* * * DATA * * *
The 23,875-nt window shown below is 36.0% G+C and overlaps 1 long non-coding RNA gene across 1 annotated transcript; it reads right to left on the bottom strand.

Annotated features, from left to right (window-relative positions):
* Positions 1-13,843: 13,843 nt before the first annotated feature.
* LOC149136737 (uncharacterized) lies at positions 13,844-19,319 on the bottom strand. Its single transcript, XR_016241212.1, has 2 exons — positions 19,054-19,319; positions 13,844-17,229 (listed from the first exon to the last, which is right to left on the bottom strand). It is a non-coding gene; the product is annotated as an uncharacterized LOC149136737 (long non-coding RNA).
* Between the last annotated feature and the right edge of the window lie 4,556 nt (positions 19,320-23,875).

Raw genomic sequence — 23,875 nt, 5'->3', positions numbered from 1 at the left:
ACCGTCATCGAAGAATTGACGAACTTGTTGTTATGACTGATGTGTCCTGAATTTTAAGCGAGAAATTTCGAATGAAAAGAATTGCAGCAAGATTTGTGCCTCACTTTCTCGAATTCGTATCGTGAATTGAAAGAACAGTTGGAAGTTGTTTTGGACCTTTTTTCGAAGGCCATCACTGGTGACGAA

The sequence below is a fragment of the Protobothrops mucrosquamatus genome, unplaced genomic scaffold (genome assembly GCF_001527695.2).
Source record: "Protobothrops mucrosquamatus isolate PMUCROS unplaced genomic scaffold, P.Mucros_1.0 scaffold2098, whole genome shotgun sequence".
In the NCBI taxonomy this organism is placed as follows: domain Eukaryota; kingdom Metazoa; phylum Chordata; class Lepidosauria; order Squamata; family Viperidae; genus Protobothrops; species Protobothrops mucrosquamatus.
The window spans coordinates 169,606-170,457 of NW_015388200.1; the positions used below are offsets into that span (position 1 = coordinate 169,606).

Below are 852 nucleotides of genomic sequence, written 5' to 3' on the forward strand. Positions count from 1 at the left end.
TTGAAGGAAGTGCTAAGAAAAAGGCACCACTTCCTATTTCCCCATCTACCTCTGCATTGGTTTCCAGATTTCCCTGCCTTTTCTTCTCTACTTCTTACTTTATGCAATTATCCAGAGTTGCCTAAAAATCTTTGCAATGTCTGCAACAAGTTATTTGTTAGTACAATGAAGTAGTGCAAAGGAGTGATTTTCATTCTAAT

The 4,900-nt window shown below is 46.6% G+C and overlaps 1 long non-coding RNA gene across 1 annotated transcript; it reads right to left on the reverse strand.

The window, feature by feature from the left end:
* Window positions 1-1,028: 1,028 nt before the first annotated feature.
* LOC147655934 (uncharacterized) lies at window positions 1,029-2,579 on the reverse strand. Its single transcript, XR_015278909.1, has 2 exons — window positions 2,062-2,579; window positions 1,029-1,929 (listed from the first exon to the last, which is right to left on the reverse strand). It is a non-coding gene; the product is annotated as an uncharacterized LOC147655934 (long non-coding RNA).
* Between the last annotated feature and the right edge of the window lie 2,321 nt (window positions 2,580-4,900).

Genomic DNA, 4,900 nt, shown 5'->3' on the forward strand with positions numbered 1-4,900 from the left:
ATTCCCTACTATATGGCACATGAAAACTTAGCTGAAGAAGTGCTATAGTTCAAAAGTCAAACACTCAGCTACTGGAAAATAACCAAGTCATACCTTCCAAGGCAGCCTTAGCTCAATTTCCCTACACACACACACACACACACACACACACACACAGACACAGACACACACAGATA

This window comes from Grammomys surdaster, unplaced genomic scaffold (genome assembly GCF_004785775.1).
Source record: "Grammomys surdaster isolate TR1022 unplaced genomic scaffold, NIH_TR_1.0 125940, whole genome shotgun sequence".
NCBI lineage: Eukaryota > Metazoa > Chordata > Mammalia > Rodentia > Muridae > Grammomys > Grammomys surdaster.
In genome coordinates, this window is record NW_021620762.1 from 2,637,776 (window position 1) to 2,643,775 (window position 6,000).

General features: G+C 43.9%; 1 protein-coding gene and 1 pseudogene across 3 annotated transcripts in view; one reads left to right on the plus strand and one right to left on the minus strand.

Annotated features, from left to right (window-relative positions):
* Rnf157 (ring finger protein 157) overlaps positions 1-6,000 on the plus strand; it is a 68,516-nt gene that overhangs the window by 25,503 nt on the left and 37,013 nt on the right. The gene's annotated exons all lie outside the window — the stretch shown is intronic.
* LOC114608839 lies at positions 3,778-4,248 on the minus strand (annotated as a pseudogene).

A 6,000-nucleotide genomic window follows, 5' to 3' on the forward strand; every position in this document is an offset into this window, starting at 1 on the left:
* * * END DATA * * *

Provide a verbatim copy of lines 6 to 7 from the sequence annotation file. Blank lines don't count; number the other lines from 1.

Raw genomic sequence — 23,875 nt, 5'->3', positions numbered from 1 at the left:
ACCGTCATCGAAGAATTGACGAACTTGTTGTTATGACTGATGTGTCCTGAATTTTAAGCGAGAAATTTCGAATGAAAAGAATTGCAGCAAGATTTGTGCCTCACTTTCTCGAATTCGTATCGTGAATTGAAAGAACAGTTGGAAGTTGTTTTGGACCTTTTTTCGAAGGCCATCACTGGTGACGAA